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State Senator Bob Onder (R-2) is really, really worried that Missouri will go the way of Illinois, which is not experiencing good fiscal times.  Onder, under the guise of “religious freedom,”  is proposing a Constitutional amendment that would permit folks  who don’t like LGBT folks to discriminate against them in the business sphere. Faced with the rather clear evidence provided by Indiana and Georgia, states that have backed away from faux religious freedom-to-discriminate legislation in the face of potential economic blowback, as well as the brewing economic disaster in North Carolina which just passed one of these ugly  laws, Onder seems to be more than a little desperate to defend his earlier statement that no one has proved to him that such a bill could hurt the Missouri economy. How to do that? Find a state that has an anti-discrimination culture that is reflected in legislation that protects LGBT individuals and that, like Illinois, is also having a rough time economically.

Onder may be overusing the example  of Illinois’ financial status though. It seems to be his all-purpose scapegoat. Earlier he blamed Illinois’ financial problems on the fact that it extended Medicaid according to the provisions of Obamacare.  One cannot be faulted for wondering just what it is it that is driving Illinois so close to the edge? Addressing bigotry  or providing healthcare for the working poor?

Of course, it’s always possible that Illinois’ problems have an entirely different source. Indeed, Illinois Democratic State Senator Heather Steans noted in response to Onder’s claims that, “if Illinois’ tax rates were as high as Missouri’s, we wouldn’t be struggling with the budget problems we have today.”

There’s lots of evidence to support Steans’ statement. After Republican Governor Bruce Rauner came into office in Illinois he rolled back  the temporary tax increases implemented by former Governor Quinn – although financial experts agreed that, no matter how severely the budget was cut, if Illinois was to emerge from its financial crisis, the higher tax rates should be extended.   As a consequence of this action, combined with the open war between he hide-bound Republican Rauner and the Democratic legislature, the picture for Illinois is truly bleak.

If you want more evidence for Steans’ contention, I have one word for you: Kansas. Kansas enacted great big ol’ tax cuts for business and the wealthy and the place is a disaster area, huge deficits, degraded public services and, get this, it’s losing jobs. And none of the blame can be attributed to LGBT friendly laws or Medicaid extension. Of course, as a Missouri Republican who has touted tax cuts as the yellow brick road leading to  unimaginable trickle-down rivers of wealth, I don’t imagine Onder will be any more interested in exploring the Kansas example than he is in acknowledging the impact of the anti-LGBT legislation in Indiana, Georgia or North Carolina.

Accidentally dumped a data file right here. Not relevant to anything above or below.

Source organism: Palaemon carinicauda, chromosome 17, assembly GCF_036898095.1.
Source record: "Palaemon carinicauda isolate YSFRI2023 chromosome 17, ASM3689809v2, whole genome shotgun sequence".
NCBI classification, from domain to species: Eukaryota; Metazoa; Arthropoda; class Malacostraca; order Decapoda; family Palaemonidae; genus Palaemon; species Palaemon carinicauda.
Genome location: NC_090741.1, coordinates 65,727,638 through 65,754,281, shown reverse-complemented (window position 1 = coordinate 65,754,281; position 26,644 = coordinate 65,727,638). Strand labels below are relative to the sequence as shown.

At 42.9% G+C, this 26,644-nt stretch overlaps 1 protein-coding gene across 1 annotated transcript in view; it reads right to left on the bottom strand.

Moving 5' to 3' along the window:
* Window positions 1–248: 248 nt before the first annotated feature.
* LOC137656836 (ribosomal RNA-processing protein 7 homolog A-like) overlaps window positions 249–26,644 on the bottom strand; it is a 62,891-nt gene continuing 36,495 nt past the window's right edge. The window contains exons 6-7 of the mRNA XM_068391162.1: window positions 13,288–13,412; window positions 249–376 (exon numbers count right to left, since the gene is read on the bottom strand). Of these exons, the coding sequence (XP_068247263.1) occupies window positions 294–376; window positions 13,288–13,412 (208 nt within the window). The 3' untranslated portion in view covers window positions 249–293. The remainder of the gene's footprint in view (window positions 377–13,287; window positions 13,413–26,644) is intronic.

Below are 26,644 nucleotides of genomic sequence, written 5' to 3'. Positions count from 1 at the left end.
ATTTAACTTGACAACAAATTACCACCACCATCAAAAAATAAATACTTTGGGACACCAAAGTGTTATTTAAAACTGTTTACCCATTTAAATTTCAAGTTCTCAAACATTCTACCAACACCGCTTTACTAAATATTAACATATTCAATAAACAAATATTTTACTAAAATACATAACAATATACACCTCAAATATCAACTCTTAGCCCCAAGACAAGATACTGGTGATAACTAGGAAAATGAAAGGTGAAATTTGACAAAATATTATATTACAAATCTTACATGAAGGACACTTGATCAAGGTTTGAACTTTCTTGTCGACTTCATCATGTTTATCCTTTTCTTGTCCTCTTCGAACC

Better yet, look at the roster of prospering cities with a strong anti-discrimination culture. As one commentator notes, it “is no coincidence. San Francisco and Austin are arguably the most gay-friendly cities in the country, and they check in at #1 and #2 respectively on the Milken Institute’s 2014 List of Best-Performing Cities.” Of course, as Steans response to Onder implies, there are probably lots of other factors that affect prosperity – certainly the oil industry might be key to the relative prosperity in Texas and Oklahoma,  rather than the bigoted LGBT policies that Onder cites.

But one thing is sure. Lots of businesses don’t want to be associated with states that enshrine discrimination in their laws. The evidence is undeniable that there is a growing economic backlash against freedom-to-discriminate bills, no matter how pandering politicians attempt to disguise them under the high-minded rubric of ensuring “freedom of religion.” We all know nobody’s religious freedom is under threat.  I know that the GOP has come to stand for retrograde ideological purity over any practical consideration, including fiscal responsibility,  but is Onder really ready to take the blame for what his follow-the-ugly-leader legislation could cost the state?